Changing the current billboard ban is not — in any way — helpful to our city. Please oppose it! Thank you.
Letter: Hideous billboards
Herald-Sun, 11 April 2010
I am appalled that our local governments would even entertain a proposal to undo Durham's billboard ban. Just when our city is becoming the state's showcase for revitalization, are we really going to consider mucking it up with ugly billboards? Billboard owners pay practically nothing in taxes. They have no employees here. In a poll done for the Durham Convention and Visitors Bureau last year, Durham citizens voted eight to one against lifting the billboard ban. The Durham of the new century should not look like the Durham of 1975. I hope our elected officials will have the good sense to vote against this bad idea.
Column: City must keep ban on billboards
By Larry Holt and John Schelp, Herald-Sun, 07 April 2010
There's no compelling reason to make all the non-conforming billboards around town permanent fixtures. As The Herald-Sun wrote ("Week's end," March 6), doing so would open a can of worms or spark a raft of lawsuits.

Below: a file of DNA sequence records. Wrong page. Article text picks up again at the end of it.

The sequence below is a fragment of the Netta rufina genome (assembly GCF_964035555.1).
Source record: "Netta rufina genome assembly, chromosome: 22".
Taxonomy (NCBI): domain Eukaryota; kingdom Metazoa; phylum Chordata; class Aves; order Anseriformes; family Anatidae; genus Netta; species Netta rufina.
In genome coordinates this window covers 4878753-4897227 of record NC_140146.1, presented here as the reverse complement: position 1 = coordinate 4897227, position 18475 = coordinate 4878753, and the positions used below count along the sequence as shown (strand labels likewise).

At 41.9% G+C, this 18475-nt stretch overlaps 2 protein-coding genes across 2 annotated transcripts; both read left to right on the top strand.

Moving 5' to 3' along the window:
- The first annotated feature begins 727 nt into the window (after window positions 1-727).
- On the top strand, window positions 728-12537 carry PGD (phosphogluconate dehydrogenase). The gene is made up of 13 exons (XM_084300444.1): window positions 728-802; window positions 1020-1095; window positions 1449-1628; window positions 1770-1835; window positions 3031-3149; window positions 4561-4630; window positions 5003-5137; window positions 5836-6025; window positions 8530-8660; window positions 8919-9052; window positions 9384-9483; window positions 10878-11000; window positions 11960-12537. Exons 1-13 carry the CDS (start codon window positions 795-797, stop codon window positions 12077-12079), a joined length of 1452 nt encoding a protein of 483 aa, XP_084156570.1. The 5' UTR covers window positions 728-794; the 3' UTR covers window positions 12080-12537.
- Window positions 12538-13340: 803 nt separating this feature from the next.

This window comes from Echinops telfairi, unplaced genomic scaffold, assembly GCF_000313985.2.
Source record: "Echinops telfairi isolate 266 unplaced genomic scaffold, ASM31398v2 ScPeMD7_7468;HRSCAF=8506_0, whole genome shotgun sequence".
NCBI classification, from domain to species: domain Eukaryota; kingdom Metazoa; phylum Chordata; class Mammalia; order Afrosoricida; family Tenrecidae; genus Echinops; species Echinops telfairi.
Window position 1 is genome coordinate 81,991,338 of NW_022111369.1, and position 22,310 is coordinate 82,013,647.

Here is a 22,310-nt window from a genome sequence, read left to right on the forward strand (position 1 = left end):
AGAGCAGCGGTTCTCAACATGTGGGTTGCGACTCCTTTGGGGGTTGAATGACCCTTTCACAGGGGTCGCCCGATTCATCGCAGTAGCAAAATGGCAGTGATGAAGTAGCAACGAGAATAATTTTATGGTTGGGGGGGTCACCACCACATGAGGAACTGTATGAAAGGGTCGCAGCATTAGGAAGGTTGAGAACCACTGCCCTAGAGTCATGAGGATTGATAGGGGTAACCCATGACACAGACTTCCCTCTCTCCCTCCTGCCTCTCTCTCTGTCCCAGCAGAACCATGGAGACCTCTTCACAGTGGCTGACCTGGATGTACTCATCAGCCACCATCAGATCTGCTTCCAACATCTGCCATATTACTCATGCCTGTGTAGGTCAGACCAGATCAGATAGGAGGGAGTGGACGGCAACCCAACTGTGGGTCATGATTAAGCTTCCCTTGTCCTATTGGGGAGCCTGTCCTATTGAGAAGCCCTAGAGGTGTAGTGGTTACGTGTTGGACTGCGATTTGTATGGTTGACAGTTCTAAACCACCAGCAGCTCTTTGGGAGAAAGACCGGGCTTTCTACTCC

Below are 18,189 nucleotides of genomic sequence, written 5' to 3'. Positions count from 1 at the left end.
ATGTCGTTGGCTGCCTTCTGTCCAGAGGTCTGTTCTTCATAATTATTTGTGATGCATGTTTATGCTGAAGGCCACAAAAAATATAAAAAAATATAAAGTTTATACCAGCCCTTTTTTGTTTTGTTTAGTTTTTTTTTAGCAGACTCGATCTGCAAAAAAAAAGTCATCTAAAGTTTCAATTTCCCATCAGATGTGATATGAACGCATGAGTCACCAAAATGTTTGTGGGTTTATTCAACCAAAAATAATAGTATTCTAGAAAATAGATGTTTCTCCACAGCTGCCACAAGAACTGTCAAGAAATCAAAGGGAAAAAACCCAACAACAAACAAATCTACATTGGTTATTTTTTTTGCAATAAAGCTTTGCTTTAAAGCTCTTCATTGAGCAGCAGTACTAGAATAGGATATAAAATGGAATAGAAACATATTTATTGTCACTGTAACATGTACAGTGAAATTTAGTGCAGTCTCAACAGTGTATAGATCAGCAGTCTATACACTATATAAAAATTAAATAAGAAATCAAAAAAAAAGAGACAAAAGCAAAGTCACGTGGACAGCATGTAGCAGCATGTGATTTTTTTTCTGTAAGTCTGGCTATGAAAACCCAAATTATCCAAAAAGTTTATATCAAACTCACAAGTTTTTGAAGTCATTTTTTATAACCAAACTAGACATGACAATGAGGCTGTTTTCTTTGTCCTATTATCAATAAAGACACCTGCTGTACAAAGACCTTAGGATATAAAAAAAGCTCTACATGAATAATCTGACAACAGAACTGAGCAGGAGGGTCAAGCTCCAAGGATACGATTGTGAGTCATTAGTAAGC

Durham's sign ordinance is working. We have many fewer billboards than 20 years ago. If we open the door to electronic billboards, we're never going to close it.
If we change the ordinance to allow electronic billboards, other businesses will demand that they're allowed bigger, brighter, taller signs in front of their facilities. If officials say no, we get sued.
Our hometown paper is right: "We hope the city and county will keep listening to the residents who have to live with, near and beneath the signs."
Recently, 273 citizens sent messages to local officials asking not to tinker with the sign ordinance. (Two people wrote for electronic billboards.) A recent Convention & Visitor's Bureau poll showed 9-to-1 support for Durham's successful billboard ban.
Voices in the community have clearly spoken in support of Durham's successful billboard ban. Why would officials want to vote against the community?
Seeing the opposition, the billboard industry is using the same tactics they've used elsewhere -- giving out free ad space for nonprofits to pressure officials. This means taking down billboards in East Durham for gun shows in Raleigh and putting up cute PSAs for stray dogs and cats.
Apparently, billboard industry lobbyists are now arguing that making their non-conforming billboards permanent fixtures would help Durham with revenues. Hardly. Industry pays tax on their property based on an appraisal that evaluates it as personal property. It's not evaluated as income-producing real estate -- what's called "income capitalization."